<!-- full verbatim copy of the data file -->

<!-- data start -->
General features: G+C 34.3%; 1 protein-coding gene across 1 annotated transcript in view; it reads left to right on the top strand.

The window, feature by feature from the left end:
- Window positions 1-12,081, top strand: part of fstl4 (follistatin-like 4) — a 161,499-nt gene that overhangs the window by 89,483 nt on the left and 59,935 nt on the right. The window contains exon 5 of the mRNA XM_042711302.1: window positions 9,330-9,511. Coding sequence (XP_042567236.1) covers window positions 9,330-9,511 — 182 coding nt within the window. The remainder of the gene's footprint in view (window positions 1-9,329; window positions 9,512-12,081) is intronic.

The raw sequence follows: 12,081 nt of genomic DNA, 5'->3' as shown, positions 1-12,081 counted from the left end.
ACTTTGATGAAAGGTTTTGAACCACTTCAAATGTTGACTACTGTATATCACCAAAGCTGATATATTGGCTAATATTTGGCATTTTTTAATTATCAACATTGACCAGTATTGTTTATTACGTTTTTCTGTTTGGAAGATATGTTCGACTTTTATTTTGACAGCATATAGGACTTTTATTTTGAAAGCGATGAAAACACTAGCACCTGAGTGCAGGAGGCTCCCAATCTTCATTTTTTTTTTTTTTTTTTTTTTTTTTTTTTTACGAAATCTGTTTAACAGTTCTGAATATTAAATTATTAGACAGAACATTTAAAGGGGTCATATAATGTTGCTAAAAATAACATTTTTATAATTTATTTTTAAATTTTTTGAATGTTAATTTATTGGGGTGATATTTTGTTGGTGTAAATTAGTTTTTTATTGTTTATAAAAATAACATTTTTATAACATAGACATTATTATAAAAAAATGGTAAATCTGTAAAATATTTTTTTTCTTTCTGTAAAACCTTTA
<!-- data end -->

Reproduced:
General features: G+C 34.3%; 1 protein-coding gene across 1 annotated transcript in view; it reads left to right on the top strand.

The window, feature by feature from the left end:
- Window positions 1-12,081, top strand: part of fstl4 (follistatin-like 4) — a 161,499-nt gene that overhangs the window by 89,483 nt on the left and 59,935 nt on the right. The window contains exon 5 of the mRNA XM_042711302.1: window positions 9,330-9,511. Coding sequence (XP_042567236.1) covers window positions 9,330-9,511 — 182 coding nt within the window. The remainder of the gene's footprint in view (window positions 1-9,329; window positions 9,512-12,081) is intronic.

The raw sequence follows: 12,081 nt of genomic DNA, 5'->3' as shown, positions 1-12,081 counted from the left end.
ACTTTGATGAAAGGTTTTGAACCACTTCAAATGTTGACTACTGTATATCACCAAAGCTGATATATTGGCTAATATTTGGCATTTTTTAATTATCAACATTGACCAGTATTGTTTATTACGTTTTTCTGTTTGGAAGATATGTTCGACTTTTATTTTGACAGCATATAGGACTTTTATTTTGAAAGCGATGAAAACACTAGCACCTGAGTGCAGGAGGCTCCCAATCTTCATTTTTTTTTTTTTTTTTTTTTTTTTTTTTTTACGAAATCTGTTTAACAGTTCTGAATATTAAATTATTAGACAGAACATTTAAAGGGGTCATATAATGTTGCTAAAAATAACATTTTTATAATTTATTTTTAAATTTTTTGAATGTTAATTTATTGGGGTGATATTTTGTTGGTGTAAATTAGTTTTTTATTGTTTATAAAAATAACATTTTTATAACATAGACATTATTATAAAAAAATGGTAAATCTGTAAAATATTTTTTTTCTTTCTGTAAAACCTTTA